Fool-proof ways to spot counterfeit cash

IDAHO SPRINGS, Colo. (KDVR) -- Police are trying to educate businesses and consumers about counterfeit cash after fake bills were found.

The Idaho Springs Police Department said four counterfeit bills have been turned in since September. The most recent case happened on Friday near Loveland Ski Area.

"One was at a local grocery store where they passed a bill at the customer service desk and it was missed," chief Christian Malanka said.

PHOTOS: Counterfeit money found in Colorado mountain town

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Counterfeit cash spotted in Colorado mountain town
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Counterfeit cash spotted in Colorado mountain town
Police in Idaho Springs, Colorado are trying to educate businesses and consumers about counterfeit cash after numerous fake bulls were found.
Police in Idaho Springs, Colorado are trying to educate businesses and consumers about counterfeit cash after numerous fake bulls were found.
Police in Idaho Springs, Colorado are trying to educate businesses and consumers about counterfeit cash after numerous fake bulls were found.
Police in Idaho Springs, Colorado are trying to educate businesses and consumers about counterfeit cash after numerous fake bulls were found.
Police in Idaho Springs, Colorado are trying to educate businesses and consumers about counterfeit cash after numerous fake bulls were found.
Police in Idaho Springs, Colorado are trying to educate businesses and consumers about counterfeit cash after numerous fake bulls were found.
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When counterfeit bills are passed, it is a total loss for businesses who might have given the criminal real cash as change, as well as whatever merchandise was purchased.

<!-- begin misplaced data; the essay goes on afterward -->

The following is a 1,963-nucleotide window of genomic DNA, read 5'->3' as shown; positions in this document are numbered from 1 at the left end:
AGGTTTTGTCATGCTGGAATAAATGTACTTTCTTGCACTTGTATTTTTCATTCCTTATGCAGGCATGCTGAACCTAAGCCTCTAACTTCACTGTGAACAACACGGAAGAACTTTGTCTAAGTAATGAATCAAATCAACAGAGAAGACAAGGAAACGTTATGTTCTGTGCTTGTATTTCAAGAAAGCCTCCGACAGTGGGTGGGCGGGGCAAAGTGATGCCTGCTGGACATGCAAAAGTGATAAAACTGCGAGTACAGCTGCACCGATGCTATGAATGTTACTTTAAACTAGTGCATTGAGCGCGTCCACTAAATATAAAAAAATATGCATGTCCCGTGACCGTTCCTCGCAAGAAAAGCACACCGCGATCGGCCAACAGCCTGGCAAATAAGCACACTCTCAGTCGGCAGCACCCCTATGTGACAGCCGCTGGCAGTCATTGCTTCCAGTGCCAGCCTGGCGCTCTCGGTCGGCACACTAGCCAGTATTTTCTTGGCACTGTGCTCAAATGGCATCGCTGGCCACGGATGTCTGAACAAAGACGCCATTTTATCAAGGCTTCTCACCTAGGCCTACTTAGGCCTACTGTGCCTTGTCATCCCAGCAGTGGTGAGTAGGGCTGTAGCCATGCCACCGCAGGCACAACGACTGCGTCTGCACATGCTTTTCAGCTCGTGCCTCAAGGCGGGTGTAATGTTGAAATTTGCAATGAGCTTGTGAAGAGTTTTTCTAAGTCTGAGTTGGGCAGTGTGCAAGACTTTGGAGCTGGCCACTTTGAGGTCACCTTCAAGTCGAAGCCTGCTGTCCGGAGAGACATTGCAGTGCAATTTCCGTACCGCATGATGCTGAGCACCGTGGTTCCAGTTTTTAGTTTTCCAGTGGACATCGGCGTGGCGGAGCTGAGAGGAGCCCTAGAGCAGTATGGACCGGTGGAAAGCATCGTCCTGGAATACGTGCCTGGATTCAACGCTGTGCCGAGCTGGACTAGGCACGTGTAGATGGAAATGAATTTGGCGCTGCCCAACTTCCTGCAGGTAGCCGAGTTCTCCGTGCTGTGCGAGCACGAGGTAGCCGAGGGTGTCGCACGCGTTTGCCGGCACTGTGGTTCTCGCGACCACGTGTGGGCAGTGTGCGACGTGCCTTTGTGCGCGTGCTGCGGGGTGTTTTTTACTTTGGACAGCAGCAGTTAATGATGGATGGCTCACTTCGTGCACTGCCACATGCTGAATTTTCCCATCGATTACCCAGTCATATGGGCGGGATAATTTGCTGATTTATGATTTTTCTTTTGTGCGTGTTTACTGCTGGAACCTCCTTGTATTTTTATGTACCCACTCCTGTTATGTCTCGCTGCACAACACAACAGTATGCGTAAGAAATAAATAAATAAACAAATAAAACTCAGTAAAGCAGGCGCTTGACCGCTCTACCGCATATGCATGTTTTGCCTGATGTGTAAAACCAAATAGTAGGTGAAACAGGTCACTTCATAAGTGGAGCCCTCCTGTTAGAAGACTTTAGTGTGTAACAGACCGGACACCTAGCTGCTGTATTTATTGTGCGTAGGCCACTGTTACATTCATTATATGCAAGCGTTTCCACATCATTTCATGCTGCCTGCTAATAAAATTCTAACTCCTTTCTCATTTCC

Customers can also accidentally end up with bogus bills if they get one back as change from a business or personal transaction.

"They are becoming increasingly easy to miss," Malanka said.

When checking cash, one of the most fool-proof ways to detect real U.S. currency is to check the bills under a black light. The security stripe will glow a bright color, and each denomination appears differently.

$100 bill glows pink

$50 bill glows yellow

$20 bill glows green

$10 bill glows orange

$5 bill glows blue

A small hologram copy of the portrait on the right side of the bill can be checked. The small portrait should match the portrait featured on the bill, and it should only be visible when held up to the light.

"The reason you're able to see the hologram is because the thickness of the paper varies, so that is very difficult to duplicate," Malanka said.

The density of the ink is also difficult for counterfeiters to copy. If you rub your finger or fingernail along the collar of the portrait on a bill, you should be able to feel some vibrations from the texture. The ink is not flat along the portrait's collar on U.S. bills.

Also, double check the lines and illustrations on the bills. Everything should be crisp, not muddy or fuzzy.

"A lot of [counterfeit] bills are simply made on medium quality to high quality inkjet printers," Malanka said.

Currency is made with plates, not printers.

"We think it is worth taking a little extra time to be vigilant," he said.

Experts also warn against solely using counterfeit detecting pens to check cash.

As the quality of counterfeit money improves, it is beginning to mimic the paper U.S. currency is printed on, which is creating some false-positives when fake money is tested.

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